The Mazda's tight handling isn't a surprise, but a quieter and more comfortable cabin is. Thanks to 2017 changes that bring additional sound deadening, redesigned seats and upgraded materials, my hours on the road click by in relative comfort. Isolation from road and wind noise is much better than before, while the seats provide support in all the right places to keep me comfy and ward off fatigue.

A simple and welcoming cabin.

Jon Wong/Roadshow

A simple and welcoming cabin design remains, with revamped storage areas in the center console and door pockets that can hold more stuff. Major surfaces consist of soft touch materials, while a tasteful slathering of matte-silver trim throughout brings some needed contrast to the black interior.

Visual changes also extend outside with new front and rear fascias, and the availability of adaptive LED headlights and fog lights. The small styling revisions keep the 3 looking fresh even with new competitors coming onto the scene including the Chevrolet Cruze Hatchback and Honda Civic Hatchback.

More tech, but still missing some key features

Another area where Mazda still lags others is in the infotainment technology. While I find the Mazda Connect infotainment interface to be an intuitive and responsive interface using the center Commander knob or touchscreen, it still lacks Apple CarPlay and Android Auto capabilities. Mazda says both are coming for Mazda Connect, but hasn't given a timeframe for their arrival.

Thankfully, satellite radio offers a great selection of crisp-sounding tunes over the nine-speaker Bose audio system that play a big part in keeping me entertained during my solo long-distance drive.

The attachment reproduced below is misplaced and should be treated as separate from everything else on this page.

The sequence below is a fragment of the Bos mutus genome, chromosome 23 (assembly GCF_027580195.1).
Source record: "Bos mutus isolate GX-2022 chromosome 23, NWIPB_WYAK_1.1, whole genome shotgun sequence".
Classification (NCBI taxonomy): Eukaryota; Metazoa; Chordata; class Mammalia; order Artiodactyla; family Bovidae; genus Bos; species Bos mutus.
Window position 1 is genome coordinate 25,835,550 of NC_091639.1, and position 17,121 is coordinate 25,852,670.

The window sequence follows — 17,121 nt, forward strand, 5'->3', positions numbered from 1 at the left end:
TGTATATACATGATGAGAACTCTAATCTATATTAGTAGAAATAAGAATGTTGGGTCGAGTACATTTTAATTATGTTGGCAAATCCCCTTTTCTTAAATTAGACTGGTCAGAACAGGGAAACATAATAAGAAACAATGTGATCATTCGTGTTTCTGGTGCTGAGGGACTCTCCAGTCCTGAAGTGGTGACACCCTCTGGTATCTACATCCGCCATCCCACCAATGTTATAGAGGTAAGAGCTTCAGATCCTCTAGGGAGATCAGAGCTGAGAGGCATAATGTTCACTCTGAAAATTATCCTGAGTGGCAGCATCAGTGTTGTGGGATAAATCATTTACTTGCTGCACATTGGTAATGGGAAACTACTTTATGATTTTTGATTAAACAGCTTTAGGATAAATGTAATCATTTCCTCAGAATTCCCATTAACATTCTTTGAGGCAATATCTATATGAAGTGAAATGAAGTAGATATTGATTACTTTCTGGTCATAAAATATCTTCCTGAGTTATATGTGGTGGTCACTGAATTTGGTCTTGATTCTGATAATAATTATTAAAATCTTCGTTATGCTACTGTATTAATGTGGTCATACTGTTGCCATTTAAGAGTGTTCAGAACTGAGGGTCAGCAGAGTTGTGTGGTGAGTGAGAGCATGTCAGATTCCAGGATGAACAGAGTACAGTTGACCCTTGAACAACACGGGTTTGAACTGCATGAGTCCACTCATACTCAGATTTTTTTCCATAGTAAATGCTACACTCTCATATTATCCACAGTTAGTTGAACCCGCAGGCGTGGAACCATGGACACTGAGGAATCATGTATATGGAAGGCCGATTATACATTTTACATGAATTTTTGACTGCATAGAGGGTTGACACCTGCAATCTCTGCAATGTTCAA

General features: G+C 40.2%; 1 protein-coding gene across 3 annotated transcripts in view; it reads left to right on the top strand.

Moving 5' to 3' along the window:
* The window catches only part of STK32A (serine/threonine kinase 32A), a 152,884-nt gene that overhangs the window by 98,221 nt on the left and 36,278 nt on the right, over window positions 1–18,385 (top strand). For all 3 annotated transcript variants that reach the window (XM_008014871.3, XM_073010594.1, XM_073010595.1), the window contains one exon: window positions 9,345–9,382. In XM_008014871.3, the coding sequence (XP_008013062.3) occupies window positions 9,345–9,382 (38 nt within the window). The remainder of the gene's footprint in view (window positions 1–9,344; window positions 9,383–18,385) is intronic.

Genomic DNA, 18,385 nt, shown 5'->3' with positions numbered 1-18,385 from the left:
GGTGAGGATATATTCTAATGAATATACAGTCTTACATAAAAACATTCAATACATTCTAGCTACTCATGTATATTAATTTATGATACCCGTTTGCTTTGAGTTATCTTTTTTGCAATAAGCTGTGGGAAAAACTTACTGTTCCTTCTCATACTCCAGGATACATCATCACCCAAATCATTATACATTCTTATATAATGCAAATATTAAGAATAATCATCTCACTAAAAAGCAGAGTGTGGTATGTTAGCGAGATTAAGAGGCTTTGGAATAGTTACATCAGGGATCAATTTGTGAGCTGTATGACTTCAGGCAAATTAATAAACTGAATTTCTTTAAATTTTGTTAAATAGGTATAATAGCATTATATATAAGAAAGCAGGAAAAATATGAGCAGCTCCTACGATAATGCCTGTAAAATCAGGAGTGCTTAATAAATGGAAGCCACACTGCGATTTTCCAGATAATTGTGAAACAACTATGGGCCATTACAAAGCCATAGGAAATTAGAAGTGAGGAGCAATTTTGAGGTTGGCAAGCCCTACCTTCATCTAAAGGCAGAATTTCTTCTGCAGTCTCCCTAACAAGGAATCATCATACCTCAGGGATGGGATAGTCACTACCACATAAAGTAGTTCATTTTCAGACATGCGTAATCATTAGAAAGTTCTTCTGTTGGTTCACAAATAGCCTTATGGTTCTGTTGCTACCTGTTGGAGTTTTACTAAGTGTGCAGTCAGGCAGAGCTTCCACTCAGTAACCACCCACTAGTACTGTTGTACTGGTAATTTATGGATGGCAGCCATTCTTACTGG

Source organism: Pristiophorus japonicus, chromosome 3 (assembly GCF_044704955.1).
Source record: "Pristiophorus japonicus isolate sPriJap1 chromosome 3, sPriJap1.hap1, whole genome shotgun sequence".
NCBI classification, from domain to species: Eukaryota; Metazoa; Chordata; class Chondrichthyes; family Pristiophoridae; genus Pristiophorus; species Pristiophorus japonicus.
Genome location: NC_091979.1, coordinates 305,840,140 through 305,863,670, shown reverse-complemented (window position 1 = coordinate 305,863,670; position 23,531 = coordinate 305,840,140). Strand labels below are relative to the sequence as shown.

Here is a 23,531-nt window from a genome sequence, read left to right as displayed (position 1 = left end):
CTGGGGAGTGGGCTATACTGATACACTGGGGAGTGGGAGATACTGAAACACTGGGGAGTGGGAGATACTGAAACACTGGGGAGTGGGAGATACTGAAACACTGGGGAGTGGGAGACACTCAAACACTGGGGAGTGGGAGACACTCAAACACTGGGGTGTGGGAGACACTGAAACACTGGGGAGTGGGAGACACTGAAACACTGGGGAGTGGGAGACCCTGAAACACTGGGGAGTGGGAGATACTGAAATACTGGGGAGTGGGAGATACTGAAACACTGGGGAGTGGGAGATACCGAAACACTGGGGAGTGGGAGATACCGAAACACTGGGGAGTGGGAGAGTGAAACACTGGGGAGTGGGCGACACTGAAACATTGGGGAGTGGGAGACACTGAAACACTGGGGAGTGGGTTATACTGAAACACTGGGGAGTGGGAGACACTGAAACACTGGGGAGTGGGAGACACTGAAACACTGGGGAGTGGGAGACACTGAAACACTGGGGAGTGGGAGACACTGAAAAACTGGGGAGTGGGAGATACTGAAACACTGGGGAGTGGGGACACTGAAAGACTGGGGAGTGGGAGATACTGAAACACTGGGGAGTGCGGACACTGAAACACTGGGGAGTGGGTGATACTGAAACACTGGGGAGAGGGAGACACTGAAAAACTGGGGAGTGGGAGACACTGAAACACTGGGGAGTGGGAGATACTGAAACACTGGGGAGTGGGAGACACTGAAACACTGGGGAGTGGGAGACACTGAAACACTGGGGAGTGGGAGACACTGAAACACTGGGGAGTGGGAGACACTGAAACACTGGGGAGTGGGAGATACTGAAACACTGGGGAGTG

For safety tech, top-flight Grand Touring models come standard with items like blind-spot monitoring and rear cross traffic alert, and are available with lane-departure warning, lane-keep assist, smart brake support and adaptive LED headlights. My favorite pieces of tech are the Mazda radar cruise control system that is excellent during the road trip, a head-up display that help keep my eyes on the road, and a new traffic sign recognition system that monitors speed limit and stop signs.

How I want mine

If I were to build my ideal Mazda3, it would be very close to my test vehicle, albeit with a manual transmission instead of an automatic for a more engaging driving experience. A 3 Grand Touring with a stick instead of an auto would also shave $1,050 from my test's car $29,080 price tag, which would be a nice bonus.

Good with an automatic, but more fun with a manual.

Nick Miotke/Roadshow

Without question, I would go with the 5-door hatchback model over the sedan body style, too, for the additional flexibility with 20.2 cubic feet of cargo space behind the rear seats, which grows to 47.1 with the back seats down. All that room came in handy for bigger shopping trips, and to carry my mountain bike to the trail without needing to even take its front wheel off.

Still the one

Even though this generation of Mazda3 has been around since the 2014 model year, its 2017 upgrades keep it at the top of the heap against the aforementioned new competitors from Chevrolet and Honda, as well as segment stalwarts like the Ford Focus and Volkswagen Golf.

Visually, it's still a looker, with just the right amount of styling flash that isn't overdone like the Civic or a bit too plain like the Cruze. Dynamically, it not only possesses the best reflexes in the class, but it also features ride and cabin comfort that will be appreciated for regular commuting and the occasional road trip.

If faced with another 628 mile drive tomorrow, I would gladly saddle up in a 2017 Mazda3 again without hesitation.